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  September 30, 2002

Doing Nothing

Recently I spent a week in the Muskoka lake region of Ontario. The landscape was pure Canadiana - a three-dimensional Tom Thompson painting. As I paddled the canoe past granite bluffs, twisted pine trees, and diving loons, my internal pace began to get slower and slower.

Hiking on a small island, I discovered a pine grove on a rocky ridge overlooking the lake. The sunlight filtered through the branches and the scent of pine needles filled the air. The soft whisper of the breeze and the flutter of the birds was all I could hear.

There was nothing I had to do. There was no problem I had to solve. There was no traffic, no email, no appointments, no expectations of any kind. I was feeling no discomfort, so I just lay there.

Since there was nothing to do, my thoughts became fewer and fewer. Breath passed slowly in and out. My eyes noticed whatever seemed to be interesting. My other senses did the same. Gradually there was nothing in me attempting to direct anything, and thoughts and mental images came and went like birds floating in the sky.

The span of each breath seemed long and full of sensation. "Units" of time lost their meaning. There was a sense of deep, relaxed alertness - awareness with no struggle. I stretched, drank water, or shifted attention when the urge arose.

Eventually I fell into a delicious sleep. When I awoke, the urge to move took me to other locations. Without any mental plan or expectation, every movement was an adventure that brought new, exciting sensations and vistas. Like a bear ambling through the woods, I discovered whatever was there. As the afternoon wore on, the urge to get into the canoe arose and I headed back across the lake.

Much of the week was spent within that awareness. Since this is a way of being that extends beyond the limitations of words, it is impossible to describe, let alone label. In order to indicate this experience to others, I choose to call it "doing nothing." In Chapter 48 of the Tao The Ching, the Chinese sage Lao Tzu wrote the following verse 2500 years ago -

Learning consists of adding something every day.
Practicing Tao consists of dropping something every day.
Dropping more and more
Until one reaches "doing nothing."
By doing nothing everything gets done.

People are often confused by this because they think the phrase "doing nothing" means physical inaction. In this case, however, "doing nothing" means not being attached to an expectation, or driven by conscious, mental control.

"Doing" refers to the struggle-filled act of forcing yourself to meet a goal that you create in your mind. "Doing nothing" is just being all that you are, and allowing the world and you to "happen."

"Doing" implies a lack of trust, that unless we act and stick rigorously to a plan, things will go wrong. "Doing nothing" is a state that trusts our entire organism to respond appropriately if it is allowed and supported. "Doing nothing" arises from an assurance that nature, which includes us, has an intelligence much greater than our limited thinking brain.

Skeptics say that it is impossible to live a life without goals, that "doing nothing" is a temporary state at best. "Doing nothing," however, does not negate thoughts or goals, it simply means not being attached to thoughts and goals. It means recognizing the truth - that goals are just useful thoughts, not solid reality. Thoughts and goals only become a problem when we expect them to become real, and we get disappointed and upset when they don't. During my afternoon on the island, thought images motivated my body to move towards the potential reality they represented. But many times, other options appeared before me and influenced my movement away from the original "goal."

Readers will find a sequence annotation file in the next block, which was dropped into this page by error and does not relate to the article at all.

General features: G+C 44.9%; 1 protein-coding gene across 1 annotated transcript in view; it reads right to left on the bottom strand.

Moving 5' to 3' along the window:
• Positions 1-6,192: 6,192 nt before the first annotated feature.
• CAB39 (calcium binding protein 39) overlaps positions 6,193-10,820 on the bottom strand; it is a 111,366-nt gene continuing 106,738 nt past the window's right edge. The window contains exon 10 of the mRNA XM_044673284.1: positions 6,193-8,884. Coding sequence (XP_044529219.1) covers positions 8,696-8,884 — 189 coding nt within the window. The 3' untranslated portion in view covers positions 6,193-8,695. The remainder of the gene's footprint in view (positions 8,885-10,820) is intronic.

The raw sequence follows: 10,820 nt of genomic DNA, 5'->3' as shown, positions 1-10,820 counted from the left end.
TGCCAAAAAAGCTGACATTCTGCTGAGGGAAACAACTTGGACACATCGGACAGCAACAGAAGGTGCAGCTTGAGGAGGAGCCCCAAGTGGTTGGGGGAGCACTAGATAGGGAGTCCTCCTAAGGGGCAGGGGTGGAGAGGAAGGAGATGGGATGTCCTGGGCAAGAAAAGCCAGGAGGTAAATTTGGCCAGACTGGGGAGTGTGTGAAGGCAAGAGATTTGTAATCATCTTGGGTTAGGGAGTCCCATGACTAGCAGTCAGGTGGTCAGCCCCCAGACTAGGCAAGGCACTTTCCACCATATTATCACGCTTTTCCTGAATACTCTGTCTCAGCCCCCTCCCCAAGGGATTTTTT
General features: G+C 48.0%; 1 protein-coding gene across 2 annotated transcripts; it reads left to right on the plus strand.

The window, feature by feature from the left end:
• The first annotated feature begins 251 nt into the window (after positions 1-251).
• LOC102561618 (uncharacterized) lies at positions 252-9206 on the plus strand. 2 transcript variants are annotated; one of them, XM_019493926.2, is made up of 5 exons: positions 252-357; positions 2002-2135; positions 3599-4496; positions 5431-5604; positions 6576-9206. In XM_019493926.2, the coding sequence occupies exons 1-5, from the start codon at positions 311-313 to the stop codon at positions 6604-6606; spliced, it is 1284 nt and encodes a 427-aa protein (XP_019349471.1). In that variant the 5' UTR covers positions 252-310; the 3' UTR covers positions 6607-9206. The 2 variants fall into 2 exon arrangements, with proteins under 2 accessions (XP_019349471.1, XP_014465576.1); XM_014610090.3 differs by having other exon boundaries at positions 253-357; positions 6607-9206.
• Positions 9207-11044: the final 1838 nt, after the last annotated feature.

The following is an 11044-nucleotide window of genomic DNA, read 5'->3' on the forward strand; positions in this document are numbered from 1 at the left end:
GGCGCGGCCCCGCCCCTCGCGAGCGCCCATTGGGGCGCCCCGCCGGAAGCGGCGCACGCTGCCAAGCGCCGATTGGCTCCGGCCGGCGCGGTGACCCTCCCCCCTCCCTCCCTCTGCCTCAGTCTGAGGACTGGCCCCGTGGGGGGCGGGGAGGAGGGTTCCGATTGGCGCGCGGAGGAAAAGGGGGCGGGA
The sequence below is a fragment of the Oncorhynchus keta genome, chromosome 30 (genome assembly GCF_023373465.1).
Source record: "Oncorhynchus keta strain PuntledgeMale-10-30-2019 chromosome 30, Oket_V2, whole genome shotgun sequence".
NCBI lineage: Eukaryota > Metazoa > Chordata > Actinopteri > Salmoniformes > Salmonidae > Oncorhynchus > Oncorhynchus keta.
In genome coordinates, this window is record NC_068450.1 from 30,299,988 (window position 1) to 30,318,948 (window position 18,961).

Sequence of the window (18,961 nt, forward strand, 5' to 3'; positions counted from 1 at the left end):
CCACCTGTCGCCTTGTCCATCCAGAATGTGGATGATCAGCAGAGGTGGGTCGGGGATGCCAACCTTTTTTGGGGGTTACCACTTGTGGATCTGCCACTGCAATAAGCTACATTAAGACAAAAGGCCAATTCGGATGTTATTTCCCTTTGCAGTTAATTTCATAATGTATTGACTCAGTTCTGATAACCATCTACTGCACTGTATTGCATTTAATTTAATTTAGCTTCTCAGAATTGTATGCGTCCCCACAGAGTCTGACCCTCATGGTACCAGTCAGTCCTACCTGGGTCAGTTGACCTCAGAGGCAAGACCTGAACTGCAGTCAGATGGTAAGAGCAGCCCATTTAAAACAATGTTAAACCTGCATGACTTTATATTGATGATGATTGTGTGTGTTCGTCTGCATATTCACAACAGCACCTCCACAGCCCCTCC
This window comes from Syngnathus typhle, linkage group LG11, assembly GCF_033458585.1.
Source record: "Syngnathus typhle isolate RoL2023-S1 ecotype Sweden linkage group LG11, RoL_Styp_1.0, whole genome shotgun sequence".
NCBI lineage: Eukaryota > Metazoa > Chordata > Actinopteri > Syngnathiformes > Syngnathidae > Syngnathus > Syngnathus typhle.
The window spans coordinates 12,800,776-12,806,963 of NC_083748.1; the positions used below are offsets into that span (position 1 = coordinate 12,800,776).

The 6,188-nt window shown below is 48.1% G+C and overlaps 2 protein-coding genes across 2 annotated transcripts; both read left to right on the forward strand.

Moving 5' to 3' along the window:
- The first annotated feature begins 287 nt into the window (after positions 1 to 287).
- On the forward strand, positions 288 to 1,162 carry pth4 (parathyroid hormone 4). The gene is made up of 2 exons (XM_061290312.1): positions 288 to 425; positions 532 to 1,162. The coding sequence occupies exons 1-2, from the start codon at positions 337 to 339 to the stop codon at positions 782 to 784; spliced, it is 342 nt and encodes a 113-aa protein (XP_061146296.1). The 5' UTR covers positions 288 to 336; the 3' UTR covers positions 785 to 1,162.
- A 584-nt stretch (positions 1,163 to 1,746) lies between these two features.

Let me use an example. As I sat in the sun, I got the urge (and image) to go down to the water's edge and jump in. Then when I got there, I felt slightly chilled by the breeze. I hesitated, and my eyes spotted an area protected by rocks. Another urge arose and I climbed over to this other area. Protected from the breeze, the temperature felt just right for swimming, so I did. If I had been attached to the idea of jumping in at the first spot, I may have got angry that the breeze was so cool, and not bothered swimming. But because I was not attached to this idea - this particular "doing" - I could let other options present themselves. "Doing nothing" is just being in the flow of nature.

Although "doing nothing" is a familiar state for me, modern urban life often imposes the feeling of "doing," because so much thinking, planning, and scheduling is required. Holidays like the one I had are an ideal way for me to get reconnected with this natural state.

When we are abused or neglected as children, our fear-filled attempts to survive take us away from this natural state of "doing nothing." We become consumed with the struggle to get our needs met by "doing better," or "doing more" - all ideas and expectations forced upon us. We gradually forget how to just be ourselves.

By primalling, we can begin to get back "in touch" with who we - and nature - really are. When I first primalled, my state of "doing" drove me into the work, and I was a "good client." That was the easy part. It was much harder when I eventually hit the deep need, in session, to just lie there and "do nothing." It was only then that I felt the pain of how much I had struggled all my life and had never been allowed to just be me.

In those long, luscious moments last week, I remembered how essential "doing nothing" is. Now that I'm back in Guelph, I am reminded to "do nothing" every day - to just sit, breathe, walk, smell, taste, feel - to just be me. It's the best.



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